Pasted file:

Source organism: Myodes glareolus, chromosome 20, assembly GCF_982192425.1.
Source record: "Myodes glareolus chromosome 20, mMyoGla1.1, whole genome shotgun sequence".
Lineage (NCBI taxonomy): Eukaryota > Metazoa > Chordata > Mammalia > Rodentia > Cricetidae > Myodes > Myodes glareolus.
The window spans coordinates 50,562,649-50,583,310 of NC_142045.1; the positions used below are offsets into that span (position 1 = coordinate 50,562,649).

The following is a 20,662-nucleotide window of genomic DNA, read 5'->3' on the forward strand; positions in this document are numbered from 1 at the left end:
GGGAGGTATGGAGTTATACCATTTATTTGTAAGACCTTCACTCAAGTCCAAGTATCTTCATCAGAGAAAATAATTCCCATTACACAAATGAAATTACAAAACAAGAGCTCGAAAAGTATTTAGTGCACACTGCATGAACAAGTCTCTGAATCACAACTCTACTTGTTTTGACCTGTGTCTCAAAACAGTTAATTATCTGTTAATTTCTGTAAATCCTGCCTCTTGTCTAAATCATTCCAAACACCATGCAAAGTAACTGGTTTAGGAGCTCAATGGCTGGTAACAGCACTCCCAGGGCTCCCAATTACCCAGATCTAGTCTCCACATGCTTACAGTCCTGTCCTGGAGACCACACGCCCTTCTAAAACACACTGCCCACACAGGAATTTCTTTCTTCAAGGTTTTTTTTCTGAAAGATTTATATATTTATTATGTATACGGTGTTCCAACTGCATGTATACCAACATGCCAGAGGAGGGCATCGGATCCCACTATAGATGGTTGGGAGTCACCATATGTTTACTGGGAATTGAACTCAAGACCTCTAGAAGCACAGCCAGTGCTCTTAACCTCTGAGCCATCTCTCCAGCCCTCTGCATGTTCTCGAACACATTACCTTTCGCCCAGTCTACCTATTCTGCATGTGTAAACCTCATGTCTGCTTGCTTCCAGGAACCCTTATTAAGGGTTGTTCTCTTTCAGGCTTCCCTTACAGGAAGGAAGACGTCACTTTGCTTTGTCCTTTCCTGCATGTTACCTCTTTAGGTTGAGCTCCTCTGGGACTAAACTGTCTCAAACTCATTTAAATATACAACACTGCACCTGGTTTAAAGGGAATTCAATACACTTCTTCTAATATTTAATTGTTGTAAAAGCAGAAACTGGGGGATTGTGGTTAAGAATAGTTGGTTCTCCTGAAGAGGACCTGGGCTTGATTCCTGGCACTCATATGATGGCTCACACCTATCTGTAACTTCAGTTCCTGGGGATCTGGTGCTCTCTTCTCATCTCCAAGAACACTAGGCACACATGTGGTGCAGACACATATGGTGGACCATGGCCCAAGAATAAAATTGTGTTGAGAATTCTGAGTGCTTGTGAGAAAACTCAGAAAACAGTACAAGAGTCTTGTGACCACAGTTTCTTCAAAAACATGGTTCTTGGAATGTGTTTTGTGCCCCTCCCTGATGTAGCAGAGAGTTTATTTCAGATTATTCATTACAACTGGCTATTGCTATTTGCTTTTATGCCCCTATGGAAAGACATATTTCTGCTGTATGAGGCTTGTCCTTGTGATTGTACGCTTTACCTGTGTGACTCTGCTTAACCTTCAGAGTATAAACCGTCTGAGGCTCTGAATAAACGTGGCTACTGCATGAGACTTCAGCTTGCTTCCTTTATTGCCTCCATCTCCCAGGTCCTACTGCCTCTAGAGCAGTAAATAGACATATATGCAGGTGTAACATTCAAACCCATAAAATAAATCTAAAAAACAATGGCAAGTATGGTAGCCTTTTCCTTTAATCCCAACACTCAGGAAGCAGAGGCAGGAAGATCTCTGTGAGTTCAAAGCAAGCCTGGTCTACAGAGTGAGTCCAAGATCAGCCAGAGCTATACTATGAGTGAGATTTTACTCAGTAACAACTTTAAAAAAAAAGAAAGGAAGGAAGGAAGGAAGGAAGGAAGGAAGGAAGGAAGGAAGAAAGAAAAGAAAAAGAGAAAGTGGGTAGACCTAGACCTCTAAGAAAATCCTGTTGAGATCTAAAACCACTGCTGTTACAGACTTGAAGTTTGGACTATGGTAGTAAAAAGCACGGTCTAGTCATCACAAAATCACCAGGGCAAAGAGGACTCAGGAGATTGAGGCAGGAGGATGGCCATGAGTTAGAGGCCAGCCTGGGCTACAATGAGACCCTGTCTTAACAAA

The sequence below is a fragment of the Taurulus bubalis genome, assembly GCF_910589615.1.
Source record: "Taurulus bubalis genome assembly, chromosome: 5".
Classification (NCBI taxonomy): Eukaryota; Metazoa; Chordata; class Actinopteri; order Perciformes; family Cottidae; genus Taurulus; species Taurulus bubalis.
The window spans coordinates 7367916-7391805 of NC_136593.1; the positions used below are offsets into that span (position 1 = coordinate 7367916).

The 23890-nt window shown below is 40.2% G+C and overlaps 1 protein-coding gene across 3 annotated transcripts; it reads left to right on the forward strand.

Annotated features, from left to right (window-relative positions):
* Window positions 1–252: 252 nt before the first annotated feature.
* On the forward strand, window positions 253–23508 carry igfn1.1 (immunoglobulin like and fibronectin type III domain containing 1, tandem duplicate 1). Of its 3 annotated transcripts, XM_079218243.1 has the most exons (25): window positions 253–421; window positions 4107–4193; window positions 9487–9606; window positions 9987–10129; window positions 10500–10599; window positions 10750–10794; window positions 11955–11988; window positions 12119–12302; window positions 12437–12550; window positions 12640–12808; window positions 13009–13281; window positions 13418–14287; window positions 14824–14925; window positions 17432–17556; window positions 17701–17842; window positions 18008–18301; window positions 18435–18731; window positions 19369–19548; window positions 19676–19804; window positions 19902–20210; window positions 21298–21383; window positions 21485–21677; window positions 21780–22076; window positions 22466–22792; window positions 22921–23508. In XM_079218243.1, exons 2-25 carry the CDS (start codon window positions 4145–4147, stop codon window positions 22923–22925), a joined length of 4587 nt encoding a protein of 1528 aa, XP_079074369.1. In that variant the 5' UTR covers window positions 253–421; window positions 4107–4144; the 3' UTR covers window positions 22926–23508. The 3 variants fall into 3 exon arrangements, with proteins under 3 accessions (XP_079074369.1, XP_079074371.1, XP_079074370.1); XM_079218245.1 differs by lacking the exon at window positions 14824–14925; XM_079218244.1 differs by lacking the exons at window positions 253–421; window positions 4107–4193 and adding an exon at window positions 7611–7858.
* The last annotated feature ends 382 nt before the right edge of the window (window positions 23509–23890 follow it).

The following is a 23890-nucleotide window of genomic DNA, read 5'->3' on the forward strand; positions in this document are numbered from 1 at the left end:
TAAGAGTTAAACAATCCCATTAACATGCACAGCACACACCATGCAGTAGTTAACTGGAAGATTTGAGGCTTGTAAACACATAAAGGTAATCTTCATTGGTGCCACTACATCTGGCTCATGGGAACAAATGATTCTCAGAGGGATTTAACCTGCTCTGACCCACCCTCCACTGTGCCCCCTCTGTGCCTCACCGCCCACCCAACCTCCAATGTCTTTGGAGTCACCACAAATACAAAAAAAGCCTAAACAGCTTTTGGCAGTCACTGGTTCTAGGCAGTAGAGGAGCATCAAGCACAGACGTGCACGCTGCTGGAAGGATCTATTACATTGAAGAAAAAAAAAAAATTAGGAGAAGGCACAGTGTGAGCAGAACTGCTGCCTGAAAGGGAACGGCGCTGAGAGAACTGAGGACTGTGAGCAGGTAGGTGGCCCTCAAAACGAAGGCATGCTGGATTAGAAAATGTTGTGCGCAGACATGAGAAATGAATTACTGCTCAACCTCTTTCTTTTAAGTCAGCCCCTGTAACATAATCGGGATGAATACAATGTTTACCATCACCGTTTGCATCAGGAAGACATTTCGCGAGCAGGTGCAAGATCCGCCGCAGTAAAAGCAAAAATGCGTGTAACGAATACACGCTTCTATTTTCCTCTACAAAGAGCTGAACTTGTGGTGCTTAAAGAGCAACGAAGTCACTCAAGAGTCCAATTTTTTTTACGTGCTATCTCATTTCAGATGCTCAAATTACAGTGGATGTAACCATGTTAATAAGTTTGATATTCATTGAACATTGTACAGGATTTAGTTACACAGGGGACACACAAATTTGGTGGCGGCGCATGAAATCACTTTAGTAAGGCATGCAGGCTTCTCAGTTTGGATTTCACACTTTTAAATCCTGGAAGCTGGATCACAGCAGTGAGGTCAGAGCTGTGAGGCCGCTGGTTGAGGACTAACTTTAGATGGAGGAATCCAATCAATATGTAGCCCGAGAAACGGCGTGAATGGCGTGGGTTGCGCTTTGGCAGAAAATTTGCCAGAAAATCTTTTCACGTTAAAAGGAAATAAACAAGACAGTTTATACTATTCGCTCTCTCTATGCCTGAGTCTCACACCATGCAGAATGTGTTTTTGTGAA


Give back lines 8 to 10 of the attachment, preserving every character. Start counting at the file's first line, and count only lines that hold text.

Source record: "Taurulus bubalis genome assembly, chromosome: 5".
Classification (NCBI taxonomy): Eukaryota; Metazoa; Chordata; class Actinopteri; order Perciformes; family Cottidae; genus Taurulus; species Taurulus bubalis.
The window spans coordinates 7367916-7391805 of NC_136593.1; the positions used below are offsets into that span (position 1 = coordinate 7367916).